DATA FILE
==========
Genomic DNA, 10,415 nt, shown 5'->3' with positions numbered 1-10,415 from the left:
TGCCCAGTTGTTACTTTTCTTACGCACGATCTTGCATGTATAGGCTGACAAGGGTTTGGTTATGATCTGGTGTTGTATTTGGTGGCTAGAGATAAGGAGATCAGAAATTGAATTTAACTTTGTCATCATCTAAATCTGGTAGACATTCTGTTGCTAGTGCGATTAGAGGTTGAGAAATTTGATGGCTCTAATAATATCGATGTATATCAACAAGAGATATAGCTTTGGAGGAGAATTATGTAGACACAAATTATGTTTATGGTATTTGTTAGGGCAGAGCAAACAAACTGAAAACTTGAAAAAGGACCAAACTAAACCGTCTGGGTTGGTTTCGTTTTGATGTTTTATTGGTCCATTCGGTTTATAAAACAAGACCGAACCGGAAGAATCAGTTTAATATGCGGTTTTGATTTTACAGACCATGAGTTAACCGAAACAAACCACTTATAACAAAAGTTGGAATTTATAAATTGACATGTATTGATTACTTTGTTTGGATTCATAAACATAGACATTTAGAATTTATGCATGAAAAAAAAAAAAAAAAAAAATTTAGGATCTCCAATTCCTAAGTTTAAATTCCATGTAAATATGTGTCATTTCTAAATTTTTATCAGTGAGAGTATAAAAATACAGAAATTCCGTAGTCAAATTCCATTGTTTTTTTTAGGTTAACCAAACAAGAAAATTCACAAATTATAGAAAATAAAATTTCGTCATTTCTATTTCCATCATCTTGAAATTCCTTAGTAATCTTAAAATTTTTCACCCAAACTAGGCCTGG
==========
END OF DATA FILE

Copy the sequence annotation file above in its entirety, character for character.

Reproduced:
Genomic DNA, 10,415 nt, shown 5'->3' with positions numbered 1-10,415 from the left:
TGCCCAGTTGTTACTTTTCTTACGCACGATCTTGCATGTATAGGCTGACAAGGGTTTGGTTATGATCTGGTGTTGTATTTGGTGGCTAGAGATAAGGAGATCAGAAATTGAATTTAACTTTGTCATCATCTAAATCTGGTAGACATTCTGTTGCTAGTGCGATTAGAGGTTGAGAAATTTGATGGCTCTAATAATATCGATGTATATCAACAAGAGATATAGCTTTGGAGGAGAATTATGTAGACACAAATTATGTTTATGGTATTTGTTAGGGCAGAGCAAACAAACTGAAAACTTGAAAAAGGACCAAACTAAACCGTCTGGGTTGGTTTCGTTTTGATGTTTTATTGGTCCATTCGGTTTATAAAACAAGACCGAACCGGAAGAATCAGTTTAATATGCGGTTTTGATTTTACAGACCATGAGTTAACCGAAACAAACCACTTATAACAAAAGTTGGAATTTATAAATTGACATGTATTGATTACTTTGTTTGGATTCATAAACATAGACATTTAGAATTTATGCATGAAAAAAAAAAAAAAAAAAAATTTAGGATCTCCAATTCCTAAGTTTAAATTCCATGTAAATATGTGTCATTTCTAAATTTTTATCAGTGAGAGTATAAAAATACAGAAATTCCGTAGTCAAATTCCATTGTTTTTTTTAGGTTAACCAAACAAGAAAATTCACAAATTATAGAAAATAAAATTTCGTCATTTCTATTTCCATCATCTTGAAATTCCTTAGTAATCTTAAAATTTTTCACCCAAACTAGGCCTGG